Questions and AnswersVideosLinksBook Reviews
Related Topics

Men's Health
Women's Health

AHA News: How a Simple Tape Measure May Help Predict Diabetes in Black Adults

HealthDay News
by American Heart Association News
Updated: Sep 8th 2021

new article illustration

WEDNESDAY, Sept. 8, 2021 (American Heart Association News) -- Measuring waist circumference may be an essential way to help predict who will develop diabetes among Black people with normal blood sugar levels, according to a new study. The problem is, researchers say, waist size often is overlooked at health visits.

The study, published Wednesday in the Journal of the American Heart Association, focused on how to best determine the risk of diabetes in Black populations. The condition causes blood sugar to rise and can damage the eyes, kidneys, nerves or heart.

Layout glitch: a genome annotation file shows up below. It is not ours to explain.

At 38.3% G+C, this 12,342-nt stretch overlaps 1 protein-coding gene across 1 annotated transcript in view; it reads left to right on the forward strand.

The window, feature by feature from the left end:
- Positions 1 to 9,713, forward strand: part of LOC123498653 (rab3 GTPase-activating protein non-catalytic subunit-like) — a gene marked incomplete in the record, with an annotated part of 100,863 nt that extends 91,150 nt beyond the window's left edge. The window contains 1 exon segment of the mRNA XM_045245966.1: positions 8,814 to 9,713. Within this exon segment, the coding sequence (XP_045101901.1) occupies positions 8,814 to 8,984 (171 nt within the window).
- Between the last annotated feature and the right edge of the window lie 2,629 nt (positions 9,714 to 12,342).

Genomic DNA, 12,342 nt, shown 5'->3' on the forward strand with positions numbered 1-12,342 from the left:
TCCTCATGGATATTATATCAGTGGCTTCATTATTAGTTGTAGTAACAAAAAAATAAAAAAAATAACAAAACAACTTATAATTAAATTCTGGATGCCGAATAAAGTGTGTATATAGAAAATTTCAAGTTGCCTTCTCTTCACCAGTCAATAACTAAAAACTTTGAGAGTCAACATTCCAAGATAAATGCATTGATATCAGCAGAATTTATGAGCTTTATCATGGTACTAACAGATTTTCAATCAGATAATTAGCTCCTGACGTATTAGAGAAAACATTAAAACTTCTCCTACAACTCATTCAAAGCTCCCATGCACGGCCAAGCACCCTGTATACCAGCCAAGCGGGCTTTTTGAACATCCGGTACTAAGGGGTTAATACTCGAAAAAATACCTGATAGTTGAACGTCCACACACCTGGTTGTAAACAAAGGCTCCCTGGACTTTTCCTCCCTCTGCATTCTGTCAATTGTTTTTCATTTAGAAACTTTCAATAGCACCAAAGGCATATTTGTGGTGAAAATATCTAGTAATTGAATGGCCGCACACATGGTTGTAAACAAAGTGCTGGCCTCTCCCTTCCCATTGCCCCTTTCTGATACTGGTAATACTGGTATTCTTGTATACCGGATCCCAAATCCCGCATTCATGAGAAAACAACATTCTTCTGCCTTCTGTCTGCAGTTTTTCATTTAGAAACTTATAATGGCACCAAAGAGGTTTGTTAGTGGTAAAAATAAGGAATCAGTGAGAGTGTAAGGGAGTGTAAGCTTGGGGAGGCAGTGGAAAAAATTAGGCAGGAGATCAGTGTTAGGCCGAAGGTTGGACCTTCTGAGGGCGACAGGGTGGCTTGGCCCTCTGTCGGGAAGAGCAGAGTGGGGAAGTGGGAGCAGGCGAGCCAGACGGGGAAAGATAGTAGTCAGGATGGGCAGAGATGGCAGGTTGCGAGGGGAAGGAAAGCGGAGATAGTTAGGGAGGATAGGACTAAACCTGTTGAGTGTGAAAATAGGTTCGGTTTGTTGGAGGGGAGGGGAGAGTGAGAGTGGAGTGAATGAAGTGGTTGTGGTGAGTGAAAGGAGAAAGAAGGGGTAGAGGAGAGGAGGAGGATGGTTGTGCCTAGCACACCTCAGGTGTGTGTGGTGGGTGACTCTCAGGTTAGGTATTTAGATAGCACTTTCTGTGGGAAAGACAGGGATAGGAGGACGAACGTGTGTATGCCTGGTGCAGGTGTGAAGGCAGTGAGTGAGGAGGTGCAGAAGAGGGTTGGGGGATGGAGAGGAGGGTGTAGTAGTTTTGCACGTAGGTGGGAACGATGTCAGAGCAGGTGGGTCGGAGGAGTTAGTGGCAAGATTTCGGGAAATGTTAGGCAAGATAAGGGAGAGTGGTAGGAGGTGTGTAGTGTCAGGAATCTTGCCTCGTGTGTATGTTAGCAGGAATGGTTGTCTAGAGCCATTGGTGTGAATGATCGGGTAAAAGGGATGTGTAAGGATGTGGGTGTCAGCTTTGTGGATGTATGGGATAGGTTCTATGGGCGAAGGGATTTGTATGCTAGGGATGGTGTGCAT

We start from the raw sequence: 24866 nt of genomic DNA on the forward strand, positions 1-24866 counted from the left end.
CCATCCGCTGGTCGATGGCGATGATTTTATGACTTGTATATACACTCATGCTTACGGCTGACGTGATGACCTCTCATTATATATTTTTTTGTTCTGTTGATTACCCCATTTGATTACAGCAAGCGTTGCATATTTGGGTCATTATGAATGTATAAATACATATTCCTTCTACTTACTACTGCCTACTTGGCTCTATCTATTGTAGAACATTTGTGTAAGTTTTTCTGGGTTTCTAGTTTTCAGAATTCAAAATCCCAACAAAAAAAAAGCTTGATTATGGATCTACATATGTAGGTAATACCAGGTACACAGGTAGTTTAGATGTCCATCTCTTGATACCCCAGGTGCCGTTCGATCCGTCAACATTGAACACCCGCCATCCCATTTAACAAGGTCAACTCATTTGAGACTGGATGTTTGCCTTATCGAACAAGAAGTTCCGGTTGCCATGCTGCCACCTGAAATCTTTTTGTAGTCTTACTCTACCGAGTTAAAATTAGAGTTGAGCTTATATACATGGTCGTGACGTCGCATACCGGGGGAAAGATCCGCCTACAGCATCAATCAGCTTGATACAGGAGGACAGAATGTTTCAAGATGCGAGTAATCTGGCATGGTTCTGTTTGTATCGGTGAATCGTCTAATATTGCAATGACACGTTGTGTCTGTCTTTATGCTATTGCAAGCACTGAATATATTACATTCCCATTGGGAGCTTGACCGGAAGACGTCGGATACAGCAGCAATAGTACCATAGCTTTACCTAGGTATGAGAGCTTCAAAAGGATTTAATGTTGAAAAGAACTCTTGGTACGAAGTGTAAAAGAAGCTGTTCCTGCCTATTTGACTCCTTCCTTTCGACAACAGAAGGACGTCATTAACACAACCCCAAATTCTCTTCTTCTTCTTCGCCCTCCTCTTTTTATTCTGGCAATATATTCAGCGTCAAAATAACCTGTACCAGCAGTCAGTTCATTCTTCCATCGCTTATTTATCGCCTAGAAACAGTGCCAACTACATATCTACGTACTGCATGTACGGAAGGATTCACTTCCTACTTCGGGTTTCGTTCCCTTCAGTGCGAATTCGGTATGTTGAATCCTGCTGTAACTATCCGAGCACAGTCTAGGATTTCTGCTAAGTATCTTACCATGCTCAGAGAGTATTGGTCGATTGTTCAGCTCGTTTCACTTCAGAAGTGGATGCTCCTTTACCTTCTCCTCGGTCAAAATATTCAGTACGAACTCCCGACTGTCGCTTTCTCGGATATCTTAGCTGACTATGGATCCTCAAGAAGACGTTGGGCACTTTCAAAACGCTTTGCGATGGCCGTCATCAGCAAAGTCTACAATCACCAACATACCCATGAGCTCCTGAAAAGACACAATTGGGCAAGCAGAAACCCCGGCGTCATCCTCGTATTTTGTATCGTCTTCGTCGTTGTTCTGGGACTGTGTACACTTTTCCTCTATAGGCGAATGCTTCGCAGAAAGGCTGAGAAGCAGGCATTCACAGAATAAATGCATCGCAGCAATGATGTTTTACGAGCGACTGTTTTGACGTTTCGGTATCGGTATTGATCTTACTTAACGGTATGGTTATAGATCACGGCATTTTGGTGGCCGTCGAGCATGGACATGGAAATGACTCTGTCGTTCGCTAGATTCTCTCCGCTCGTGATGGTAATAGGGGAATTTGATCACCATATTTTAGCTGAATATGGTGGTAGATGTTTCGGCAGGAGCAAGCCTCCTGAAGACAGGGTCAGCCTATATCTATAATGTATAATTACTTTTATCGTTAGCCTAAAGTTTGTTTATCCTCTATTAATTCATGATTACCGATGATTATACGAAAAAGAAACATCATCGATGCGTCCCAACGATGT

About 1 in 10 people in the U.S. have diabetes, but the numbers are higher for Black men (14.7%) and Black women (13.4%), American Heart Association statistics show. According to federal data, Black people are twice as likely as their white counterparts to die of diabetes and three times as likely to end up hospitalized for uncontrolled diabetes.

Researchers looked at nearly 4,000 Black adults without diabetes who had their waist circumference and body mass index measured and received different types of blood and imaging tests to assess body fat. Participants had either normal blood sugar levels or prediabetes, a serious condition when blood sugar levels are higher than normal but not high enough to qualify as diabetes.

After about five years, the study found a simple A1C blood test was the best marker for predicting future diabetes in those who had prediabetes. The test measures average blood sugar levels over the past three months.